Rethinking New Transmission For Renewables
June 2, 2009 - Ralph Izzo - The Energy Daily.com
The governors of 10 eastern states, many with strong records on environmental policy, recently sent a message to Congress that turned some heads. It focused on proposed legislation to create an electric transmission superhighway to bring wind power from the Midwest to cities on the East Coast. Who could be against that?
These governors are, it turns out. They warned that such a project would impact their states’ ability to develop renewable energy close to cities where the power is needed. Some environmental groups are even having second thoughts.
At PSEG, we agree with the governors, for three principal reasons:
Cost: Such a project would force uneconomic decisions in the building of electric generation and transmission.
Job creation: Encouraging renewable energy projects in the Midwest will hamper the ability to create jobs for such projects on the East Coast. This may be a zero sum game nationally, but the local economic effects matter. We need a balance.
Environment: In addition to giving unfair advantage to development of renewable resources in the center of the country, the proposal would open the way for delivery of substantial coal-fired generation to the East Coast.
To be clear, we need policies that encourage wind and solar everywhere, including places like New Jersey. And we do need to build transmission where it makes sense for connecting new resources and maintaining a reliable electric network.
The most effective way to minimize costs to develop renewable resources would be a national renewable energy standard (RES). A federal program would create economies of scale and reduce the cost of capital once developers can rely on a stable national market.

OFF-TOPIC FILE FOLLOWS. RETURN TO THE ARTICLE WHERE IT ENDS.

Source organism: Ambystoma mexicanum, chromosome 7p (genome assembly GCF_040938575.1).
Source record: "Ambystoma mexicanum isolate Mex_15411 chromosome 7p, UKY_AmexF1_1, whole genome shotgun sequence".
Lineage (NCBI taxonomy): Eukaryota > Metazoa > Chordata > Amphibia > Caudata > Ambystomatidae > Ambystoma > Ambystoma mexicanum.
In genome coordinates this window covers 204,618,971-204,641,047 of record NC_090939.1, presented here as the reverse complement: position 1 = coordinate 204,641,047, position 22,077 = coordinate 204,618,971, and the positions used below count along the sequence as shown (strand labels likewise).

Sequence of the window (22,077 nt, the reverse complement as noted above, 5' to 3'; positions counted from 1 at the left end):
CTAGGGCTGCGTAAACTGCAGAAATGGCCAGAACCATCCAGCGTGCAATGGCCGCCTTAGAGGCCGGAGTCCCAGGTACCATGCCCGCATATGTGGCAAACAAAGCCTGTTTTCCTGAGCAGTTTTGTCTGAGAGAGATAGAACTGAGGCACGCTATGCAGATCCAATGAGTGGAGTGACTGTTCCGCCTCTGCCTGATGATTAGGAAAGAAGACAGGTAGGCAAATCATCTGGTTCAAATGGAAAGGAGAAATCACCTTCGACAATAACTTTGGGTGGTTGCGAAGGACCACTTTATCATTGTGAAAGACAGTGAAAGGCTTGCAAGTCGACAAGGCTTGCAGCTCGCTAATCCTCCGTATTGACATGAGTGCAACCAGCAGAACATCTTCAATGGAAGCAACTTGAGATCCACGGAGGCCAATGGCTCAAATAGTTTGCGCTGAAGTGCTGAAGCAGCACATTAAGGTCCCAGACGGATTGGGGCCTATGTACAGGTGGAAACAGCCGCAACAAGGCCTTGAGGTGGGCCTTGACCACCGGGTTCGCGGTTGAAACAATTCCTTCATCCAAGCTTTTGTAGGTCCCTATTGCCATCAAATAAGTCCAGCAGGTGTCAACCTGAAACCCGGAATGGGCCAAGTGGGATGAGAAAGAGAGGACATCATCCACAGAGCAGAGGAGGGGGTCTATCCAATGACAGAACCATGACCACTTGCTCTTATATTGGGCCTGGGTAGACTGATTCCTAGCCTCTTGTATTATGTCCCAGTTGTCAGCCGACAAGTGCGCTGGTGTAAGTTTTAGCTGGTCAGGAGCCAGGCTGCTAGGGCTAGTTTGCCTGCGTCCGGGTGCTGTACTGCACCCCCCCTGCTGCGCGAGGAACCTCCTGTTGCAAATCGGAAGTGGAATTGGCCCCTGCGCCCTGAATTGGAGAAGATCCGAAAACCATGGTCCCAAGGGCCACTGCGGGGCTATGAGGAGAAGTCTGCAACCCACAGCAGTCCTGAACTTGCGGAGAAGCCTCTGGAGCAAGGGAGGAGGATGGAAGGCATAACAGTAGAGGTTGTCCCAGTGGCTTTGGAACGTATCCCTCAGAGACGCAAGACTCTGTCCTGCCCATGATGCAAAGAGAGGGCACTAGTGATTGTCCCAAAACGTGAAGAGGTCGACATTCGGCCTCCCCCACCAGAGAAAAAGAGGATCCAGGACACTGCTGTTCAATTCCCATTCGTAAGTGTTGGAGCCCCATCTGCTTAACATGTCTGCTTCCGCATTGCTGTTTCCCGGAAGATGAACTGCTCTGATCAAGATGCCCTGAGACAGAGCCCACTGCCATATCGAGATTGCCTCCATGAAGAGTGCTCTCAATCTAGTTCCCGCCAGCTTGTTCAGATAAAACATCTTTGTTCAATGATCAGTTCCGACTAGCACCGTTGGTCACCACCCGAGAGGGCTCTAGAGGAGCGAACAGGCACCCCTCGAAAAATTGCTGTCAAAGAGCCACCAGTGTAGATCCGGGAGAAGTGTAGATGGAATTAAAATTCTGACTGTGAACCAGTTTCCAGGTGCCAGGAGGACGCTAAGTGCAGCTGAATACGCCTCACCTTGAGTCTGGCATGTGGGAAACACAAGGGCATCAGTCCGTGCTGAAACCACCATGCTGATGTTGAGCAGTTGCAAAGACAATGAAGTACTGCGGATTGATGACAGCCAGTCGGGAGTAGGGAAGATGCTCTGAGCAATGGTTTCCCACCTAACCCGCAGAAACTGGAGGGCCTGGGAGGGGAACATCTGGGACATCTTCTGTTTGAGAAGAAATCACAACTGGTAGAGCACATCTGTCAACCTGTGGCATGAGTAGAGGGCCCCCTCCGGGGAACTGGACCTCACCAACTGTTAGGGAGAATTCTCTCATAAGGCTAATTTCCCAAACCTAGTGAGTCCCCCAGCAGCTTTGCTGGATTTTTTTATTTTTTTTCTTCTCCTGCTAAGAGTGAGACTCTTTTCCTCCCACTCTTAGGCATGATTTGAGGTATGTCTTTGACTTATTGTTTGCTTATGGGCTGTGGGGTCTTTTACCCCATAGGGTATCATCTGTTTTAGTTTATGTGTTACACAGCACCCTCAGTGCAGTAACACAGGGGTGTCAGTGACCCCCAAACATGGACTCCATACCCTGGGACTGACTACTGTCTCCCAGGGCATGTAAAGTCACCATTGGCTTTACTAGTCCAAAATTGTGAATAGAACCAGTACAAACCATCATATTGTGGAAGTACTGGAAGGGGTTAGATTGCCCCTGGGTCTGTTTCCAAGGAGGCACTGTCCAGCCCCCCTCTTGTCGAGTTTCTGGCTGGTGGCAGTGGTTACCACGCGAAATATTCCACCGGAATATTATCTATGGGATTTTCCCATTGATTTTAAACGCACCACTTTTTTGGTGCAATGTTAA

New Jersey has a RES that requires 20 percent of the state’s electricity to come from renewable resources by 2020. As a result, our company has begun to invest hundreds of millions of dollars in wind and solar projects within the state and off our coast. We also buy renewable power in our region. And we should buy renewable power from outside our region if it is cheaper.
This gets us to the major issue around the superhighway proposal-cost. Obviously, the cost of wind energy generated in Nebraska and delivered in New Jersey should reflect the cost of transmitting the energy 1,200 miles across the country. This is no small matter when you consider that transmission lines can run $8 million to $10 million a mile in some parts of the country.
What irks the northeastern governors is a methodology that would charge electric customers across the country for the cost of any new transmission. The result is to provide a subsidized highway for generating resources to get their electricity to market. While such a scheme would certainly encourage the development of renewable resources, it would also mask the true cost of those resources.
To determine which resource makes more sense, we need to compare the cost of generating and transmitting the electricity from the generation source to the consumer. The superhighway proposal, with its cost-spreading methodology, washes out the cost of the transmission in making this comparison.
This scheme will also likely cause more transmission to be built than is actually needed because of the spreading of costs to all electric customers in the country. That’s because there would not be a meaningful economic test applied to determine where and how much transmission should be built.
Building transmission for transmission’s sake does not make sense. Nor does it make sense to build transmission solely for renewable resources, because of their intermittent production nature. A typical wind turbine operates about a third of the time, and solar generation typically operates 10-15 percent of the time.
It is telling that the political muscle behind this superhighway proposal comes not just from wind and solar developers from the nation’s interior, but also from traditional power companies, which see an opportunity to sell more electricity generated with traditional resources.
The good news is that Congress is starting to hear this message. But this remains a high-stakes fight, very much in flux. If we want to encourage more renewable resources, we have proven tools, like a RES and investment and production tax credits. They encourage green projects where they make the most economic sense—all costs considered.
—Ralph Izzo is chairman, president and chief executive officer of New Jersey-based Public Service Enterprise Group (PSEG).
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